Many vehicles have a need for anti-skid brake controls for rapid deceleration. Aircraft need such systems particularly for landing. Anti-skid brake systems for general aviation aircraft have typically been of two types. The first type, a paired wheel control system, sends the same braking control signals to both braking wheels. The second type, an individual wheel control system, sends different signals to each wheel. Both of these systems have characteristics which may lead to undesirable braking performance. A novel combination of these systems under appropriate circumstances results in minimizing these undesirable characteristics.
With reference to
Each wheel 1, 2 of the anti-skid brake control 20 is equipped with an electronic slip indicator 26, 28. Each slip indicator is generally comprised of a velocity transducer 27, 29 which generates an electronic signal indicative of the wheel velocity (Vw). Wheel velocity may be measured in radians per second to indicate rotational speed. The slip indicator has an electronic comparator which compares the wheel velocity to a reference velocity of the vehicle (Vref). If the comparator indicates that the wheel velocity is lower than the vehicle reference velocity then a slip condition is indicated. The electronic comparator also measures the amount of slip and calculates a slip velocity (Vs). Slip velocity is calculated as a function of the difference between the wheel velocity and the vehicle reference velocity. Vs::Vref−Vw. Therefore, deeper slips have a higher slip velocity than minor slips.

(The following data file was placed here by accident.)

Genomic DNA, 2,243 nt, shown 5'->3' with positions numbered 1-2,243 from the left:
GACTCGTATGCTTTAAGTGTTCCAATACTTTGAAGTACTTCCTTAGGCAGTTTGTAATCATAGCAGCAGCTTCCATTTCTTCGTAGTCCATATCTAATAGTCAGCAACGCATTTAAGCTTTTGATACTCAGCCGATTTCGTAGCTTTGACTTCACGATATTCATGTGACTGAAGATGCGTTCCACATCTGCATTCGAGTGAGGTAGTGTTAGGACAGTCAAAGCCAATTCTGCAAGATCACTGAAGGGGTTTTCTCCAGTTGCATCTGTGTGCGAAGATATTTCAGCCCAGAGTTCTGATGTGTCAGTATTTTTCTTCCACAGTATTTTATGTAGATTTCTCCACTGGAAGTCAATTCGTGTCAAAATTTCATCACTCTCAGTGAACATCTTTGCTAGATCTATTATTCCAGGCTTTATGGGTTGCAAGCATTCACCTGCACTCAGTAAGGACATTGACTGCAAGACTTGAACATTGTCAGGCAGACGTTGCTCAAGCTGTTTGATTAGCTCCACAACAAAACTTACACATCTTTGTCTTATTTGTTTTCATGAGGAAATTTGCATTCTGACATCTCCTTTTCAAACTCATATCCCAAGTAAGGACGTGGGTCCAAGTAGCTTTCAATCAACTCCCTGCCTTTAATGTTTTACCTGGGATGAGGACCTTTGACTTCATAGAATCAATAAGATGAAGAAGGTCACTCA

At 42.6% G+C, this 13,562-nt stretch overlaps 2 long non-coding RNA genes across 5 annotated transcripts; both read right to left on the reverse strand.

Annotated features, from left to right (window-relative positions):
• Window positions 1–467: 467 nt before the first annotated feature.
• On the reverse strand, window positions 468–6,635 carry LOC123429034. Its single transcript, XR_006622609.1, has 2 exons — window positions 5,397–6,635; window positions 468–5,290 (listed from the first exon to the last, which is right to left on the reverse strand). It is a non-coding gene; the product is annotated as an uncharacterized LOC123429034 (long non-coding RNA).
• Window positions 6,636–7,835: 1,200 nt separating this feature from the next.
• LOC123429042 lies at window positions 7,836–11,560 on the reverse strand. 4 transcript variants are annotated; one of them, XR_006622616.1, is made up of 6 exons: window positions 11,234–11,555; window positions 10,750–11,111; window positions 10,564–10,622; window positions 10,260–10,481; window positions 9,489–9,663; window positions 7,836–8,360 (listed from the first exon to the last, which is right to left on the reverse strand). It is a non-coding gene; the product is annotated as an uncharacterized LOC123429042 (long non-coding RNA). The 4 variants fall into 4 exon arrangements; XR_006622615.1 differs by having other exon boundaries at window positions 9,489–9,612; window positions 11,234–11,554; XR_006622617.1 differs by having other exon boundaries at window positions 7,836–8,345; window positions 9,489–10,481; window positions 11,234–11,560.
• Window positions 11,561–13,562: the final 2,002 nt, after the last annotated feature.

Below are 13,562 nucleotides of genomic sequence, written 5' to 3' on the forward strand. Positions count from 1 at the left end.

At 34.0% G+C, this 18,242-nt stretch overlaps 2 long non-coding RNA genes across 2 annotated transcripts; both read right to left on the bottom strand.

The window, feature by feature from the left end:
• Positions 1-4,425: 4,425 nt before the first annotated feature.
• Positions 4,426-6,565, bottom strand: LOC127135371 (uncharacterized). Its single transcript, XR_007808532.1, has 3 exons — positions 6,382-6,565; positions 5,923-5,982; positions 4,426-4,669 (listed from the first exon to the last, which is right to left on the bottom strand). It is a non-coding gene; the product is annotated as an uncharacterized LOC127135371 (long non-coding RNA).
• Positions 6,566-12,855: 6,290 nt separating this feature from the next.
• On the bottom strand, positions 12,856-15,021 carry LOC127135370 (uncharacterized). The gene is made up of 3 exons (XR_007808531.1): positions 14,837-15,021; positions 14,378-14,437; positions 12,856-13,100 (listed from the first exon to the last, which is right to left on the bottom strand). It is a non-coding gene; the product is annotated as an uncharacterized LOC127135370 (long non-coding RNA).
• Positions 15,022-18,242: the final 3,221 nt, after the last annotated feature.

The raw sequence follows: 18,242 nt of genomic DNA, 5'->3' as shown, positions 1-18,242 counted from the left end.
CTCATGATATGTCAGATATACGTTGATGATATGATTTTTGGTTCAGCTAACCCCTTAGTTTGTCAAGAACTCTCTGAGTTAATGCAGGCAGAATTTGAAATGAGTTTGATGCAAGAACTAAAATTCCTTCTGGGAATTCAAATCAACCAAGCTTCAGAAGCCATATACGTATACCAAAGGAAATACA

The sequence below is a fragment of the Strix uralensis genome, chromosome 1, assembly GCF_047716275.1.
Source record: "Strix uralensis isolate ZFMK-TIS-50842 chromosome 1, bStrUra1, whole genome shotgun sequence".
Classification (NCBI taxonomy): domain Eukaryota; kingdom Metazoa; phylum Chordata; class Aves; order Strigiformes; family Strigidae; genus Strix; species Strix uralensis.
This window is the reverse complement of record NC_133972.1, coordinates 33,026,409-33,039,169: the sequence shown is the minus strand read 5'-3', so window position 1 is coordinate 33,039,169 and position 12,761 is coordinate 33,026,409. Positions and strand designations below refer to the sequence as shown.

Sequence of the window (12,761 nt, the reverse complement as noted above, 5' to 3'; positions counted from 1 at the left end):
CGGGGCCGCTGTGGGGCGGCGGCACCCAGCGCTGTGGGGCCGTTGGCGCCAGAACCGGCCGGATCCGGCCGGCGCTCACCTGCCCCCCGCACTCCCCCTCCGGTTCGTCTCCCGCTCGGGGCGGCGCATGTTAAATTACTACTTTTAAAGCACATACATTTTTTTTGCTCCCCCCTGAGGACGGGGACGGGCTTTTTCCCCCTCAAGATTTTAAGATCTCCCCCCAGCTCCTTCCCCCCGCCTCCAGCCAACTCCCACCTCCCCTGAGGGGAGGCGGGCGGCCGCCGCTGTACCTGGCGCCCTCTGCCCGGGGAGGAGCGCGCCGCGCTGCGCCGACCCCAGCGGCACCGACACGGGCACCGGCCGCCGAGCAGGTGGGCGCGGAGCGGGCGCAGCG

Slip indicators 26, 28 may also include brake pressure sensors (not shown) which generate signals that are a function of the braking pressure applied to the wheel brake. These sensors measure the amount of pressure resulting from the condition of the brake control valves 22, 24. As the brake control valves open, the pressure between the rotating portion of the brakes (rotors) and stationary portion of the brakes (stators) increases with the increased hydraulic pressure. The brake pressure signal may be compared with a threshold brake pressure. This comparison along with the signals from the velocity transducer may be used to ensure maximum efficiency of the braking process.